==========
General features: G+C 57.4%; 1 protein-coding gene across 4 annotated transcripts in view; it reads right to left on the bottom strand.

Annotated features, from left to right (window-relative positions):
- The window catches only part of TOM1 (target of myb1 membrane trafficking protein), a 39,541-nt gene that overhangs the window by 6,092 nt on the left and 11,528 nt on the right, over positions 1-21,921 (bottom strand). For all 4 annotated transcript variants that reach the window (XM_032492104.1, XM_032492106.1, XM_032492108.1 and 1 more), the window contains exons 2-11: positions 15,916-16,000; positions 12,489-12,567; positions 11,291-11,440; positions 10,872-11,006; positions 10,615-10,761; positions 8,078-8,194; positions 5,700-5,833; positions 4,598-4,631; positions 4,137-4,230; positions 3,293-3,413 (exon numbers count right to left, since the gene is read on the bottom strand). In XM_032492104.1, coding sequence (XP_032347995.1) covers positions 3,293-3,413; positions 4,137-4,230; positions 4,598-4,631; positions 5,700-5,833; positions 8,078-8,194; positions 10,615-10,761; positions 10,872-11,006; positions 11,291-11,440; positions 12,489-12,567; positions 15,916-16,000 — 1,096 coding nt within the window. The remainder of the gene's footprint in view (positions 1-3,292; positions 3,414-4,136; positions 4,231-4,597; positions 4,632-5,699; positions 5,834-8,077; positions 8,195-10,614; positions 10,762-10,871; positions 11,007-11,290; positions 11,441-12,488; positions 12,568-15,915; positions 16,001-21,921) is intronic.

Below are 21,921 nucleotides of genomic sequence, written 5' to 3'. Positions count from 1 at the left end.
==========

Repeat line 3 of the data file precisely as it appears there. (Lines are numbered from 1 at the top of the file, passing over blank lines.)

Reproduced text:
- The window catches only part of TOM1 (target of myb1 membrane trafficking protein), a 39,541-nt gene that overhangs the window by 6,092 nt on the left and 11,528 nt on the right, over positions 1-21,921 (bottom strand). For all 4 annotated transcript variants that reach the window (XM_032492104.1, XM_032492106.1, XM_032492108.1 and 1 more), the window contains exons 2-11: positions 15,916-16,000; positions 12,489-12,567; positions 11,291-11,440; positions 10,872-11,006; positions 10,615-10,761; positions 8,078-8,194; positions 5,700-5,833; positions 4,598-4,631; positions 4,137-4,230; positions 3,293-3,413 (exon numbers count right to left, since the gene is read on the bottom strand). In XM_032492104.1, coding sequence (XP_032347995.1) covers positions 3,293-3,413; positions 4,137-4,230; positions 4,598-4,631; positions 5,700-5,833; positions 8,078-8,194; positions 10,615-10,761; positions 10,872-11,006; positions 11,291-11,440; positions 12,489-12,567; positions 15,916-16,000 — 1,096 coding nt within the window. The remainder of the gene's footprint in view (positions 1-3,292; positions 3,414-4,136; positions 4,231-4,597; positions 4,632-5,699; positions 5,834-8,077; positions 8,195-10,614; positions 10,762-10,871; positions 11,007-11,290; positions 11,441-12,488; positions 12,568-15,915; positions 16,001-21,921) is intronic.